The three most important parts of a book are: a well constructed plot, compelling characters, and a satisfying conclusion.

Thursday, January 9, 2014

THE LAST STAND: Custer, Sitting Bull, and the Battle of the Little Bighorn By Nathaniel Philbrick


The Last Stand by Nathaniel PhilbrickReviewed by WC

Publisher:  Viking Adult
Release Date:  May 2010
Pages:  466

About the Book:  The bestselling author of Mayflower sheds new light on one of the iconic stories of the American West

Little Bighorn and Custer are names synonymous in the American imagination with unmatched bravery and spectacular defeat. Mythologized as Custer's Last Stand, the June 1876 battle has been equated with other famous last stands, from the Spartans' defeat at Thermopylae to Davy Crockett at the Alamo.

In his tightly structured narrative, Nathaniel Philbrick brilliantly sketches the two larger-than-life antagonists: Sitting Bull, whose charisma and political savvy earned him the position of leader of the Plains Indians, and George Armstrong Custer, one of the Union's greatest cavalry officers and a man with a reputation for fearless and often reckless courage. Philbrick reminds readers that the Battle of the Little Bighorn was also, even in victory, the last stand for the Sioux and Cheyenne Indian nations. Increasingly outraged by the government's Indian policies, the Plains tribes allied themselves and held their ground in southern Montana. Within a few years of Little Bighorn, however, all the major tribal leaders would be confined to Indian reservations.

Throughout, Philbrick beautifully evokes the history and geography of the Great Plains with his characteristic grace and sense of drama. The Last Stand is a mesmerizing account of the archetypal story of the American West, one that continues to haunt our collective imagination.

WC's Review:  George Armstrong Custer wanted to be more than just a footnote in some history book. He craved recognition, far more than he received for his efforts during the 1863 Battle of Gettysburg in thwarting the Confederate cavalry attempts under icon JEB Stuart to outflank Union strongholds at the Roundtops on days two and three.

Custer needed more. He wanted to be recognized as the greatest Indian fighter in American history. Ironically, his success at the Battle of the Washita in November of 1868 not only gained him a modicum of the desired fame he craved, but led him to believe his 7th cavalry was invincible. Not so eight years later.

The Battle of the Little Bighorn in south central Montana in June of 1876 resonates on these pages, told by author Philbrick through the thoughts and deeds of a number of Custer's subordinates, Major Marcus Reno and Captain Frederick Benteen, neither of whom was particularly appreciative of the General's leadership. The thoughts and deeds of the Sioux leaders, Sitting Bull and Crazy Horse most prominently, along with numbers of lesser Indians who fought courageously, figures in this detailed account of the gruesome fate of the flamboyant 37 year hero who remains notable today.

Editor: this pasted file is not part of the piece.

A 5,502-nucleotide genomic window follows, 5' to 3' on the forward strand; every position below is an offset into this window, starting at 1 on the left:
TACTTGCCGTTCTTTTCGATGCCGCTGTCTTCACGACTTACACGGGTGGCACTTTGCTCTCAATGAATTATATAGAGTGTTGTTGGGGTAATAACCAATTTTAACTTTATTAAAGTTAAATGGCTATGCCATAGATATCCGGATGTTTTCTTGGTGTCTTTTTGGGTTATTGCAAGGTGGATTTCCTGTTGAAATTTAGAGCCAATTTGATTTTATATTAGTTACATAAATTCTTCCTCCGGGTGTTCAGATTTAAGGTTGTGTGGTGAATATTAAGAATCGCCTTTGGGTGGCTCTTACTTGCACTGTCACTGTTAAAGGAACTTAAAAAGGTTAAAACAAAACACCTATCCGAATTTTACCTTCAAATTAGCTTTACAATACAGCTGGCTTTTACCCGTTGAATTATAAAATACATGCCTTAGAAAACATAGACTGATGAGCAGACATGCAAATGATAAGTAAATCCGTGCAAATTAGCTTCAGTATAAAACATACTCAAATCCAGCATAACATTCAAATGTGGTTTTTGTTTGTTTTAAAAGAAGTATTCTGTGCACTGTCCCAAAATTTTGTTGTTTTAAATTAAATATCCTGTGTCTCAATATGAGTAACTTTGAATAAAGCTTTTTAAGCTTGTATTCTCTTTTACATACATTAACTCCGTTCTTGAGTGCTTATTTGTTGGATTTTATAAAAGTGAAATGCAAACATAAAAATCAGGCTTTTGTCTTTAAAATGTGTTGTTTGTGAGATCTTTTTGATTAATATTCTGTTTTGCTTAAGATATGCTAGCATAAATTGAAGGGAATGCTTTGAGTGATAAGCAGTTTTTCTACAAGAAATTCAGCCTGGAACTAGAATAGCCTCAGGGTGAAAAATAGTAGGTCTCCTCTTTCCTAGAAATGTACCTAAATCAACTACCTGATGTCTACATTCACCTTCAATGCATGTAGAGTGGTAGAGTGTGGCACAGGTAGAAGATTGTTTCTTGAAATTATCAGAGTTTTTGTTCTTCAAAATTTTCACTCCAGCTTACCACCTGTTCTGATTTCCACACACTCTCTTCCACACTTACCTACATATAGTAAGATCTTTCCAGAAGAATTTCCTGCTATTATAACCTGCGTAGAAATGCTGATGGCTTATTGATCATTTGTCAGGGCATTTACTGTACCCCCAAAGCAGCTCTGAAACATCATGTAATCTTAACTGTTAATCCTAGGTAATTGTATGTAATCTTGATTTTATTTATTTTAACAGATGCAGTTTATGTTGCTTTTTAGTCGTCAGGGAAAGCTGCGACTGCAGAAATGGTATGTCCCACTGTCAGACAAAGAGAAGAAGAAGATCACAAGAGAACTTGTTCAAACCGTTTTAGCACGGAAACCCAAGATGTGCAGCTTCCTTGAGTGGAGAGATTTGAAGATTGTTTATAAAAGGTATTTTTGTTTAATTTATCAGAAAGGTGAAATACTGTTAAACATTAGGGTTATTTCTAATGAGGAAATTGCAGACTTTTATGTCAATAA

Well done, with interesting information on every page, this is a book that never fails to make you want to pick it up again and continue.



Nathaniel Philbrick
About the Author
Nathaniel Philbrick

Philbrick was Brown’s first Intercollegiate All-American sailor in 1978; that year he won the Sunfish North Americans in Barrington, RI; today he and his wife Melissa sail their Beetle Cat Clio and their Tiffany Jane 34 Marie-J in the waters surrounding Nantucket Island.

After grad school, Philbrick worked for four years at Sailing World magazine; was a freelancer for a number of years, during which time he wrote/edited several sailing books, including Yaahting: A Parody (1984), for which he was the editor-in-chief; during this time he was also the primary caregiver for his two children. After moving to Nantucket in 1986, he became interested in the history of the island and wrote Away Off Shore: Nantucket Island and Its People. He was offered the opportunity to start the Egan Maritime Institute in 1995, and in 2000 he published In the Heart of the Sea, followed by Sea of Glory, in 2003, and Mayflower. He is presently at work on a book about the Battle of Little Big Horn.

Mayflower was a finalist for both the 2007 Pulitzer Prize in History and the Los Angeles Times Book Award and was winner of the Massachusetts Book Award for nonfiction. In the Heart of the Sea won the National Book Award for nonfiction; Revenge of the Whale won a Boston Globe-Horn Book Award; Sea of Glory won the Theodore and Franklin D. Roosevelt Naval History Prize and the Albion-Monroe Award from the National Maritime Historical Society. Philbrick has also received the Byrne Waterman Award from the Kendall Whaling Museum, the Samuel Eliot Morison Award for distinguished service from the USS Constitution Museum, the Nathaniel Bowditch Award from the American Merchant Marine Museum, the William Bradford Award from the Pilgrim Society, the Boston History Award from the Bostonian Society, and the New England Book Award from the New England Independent Booksellers Association.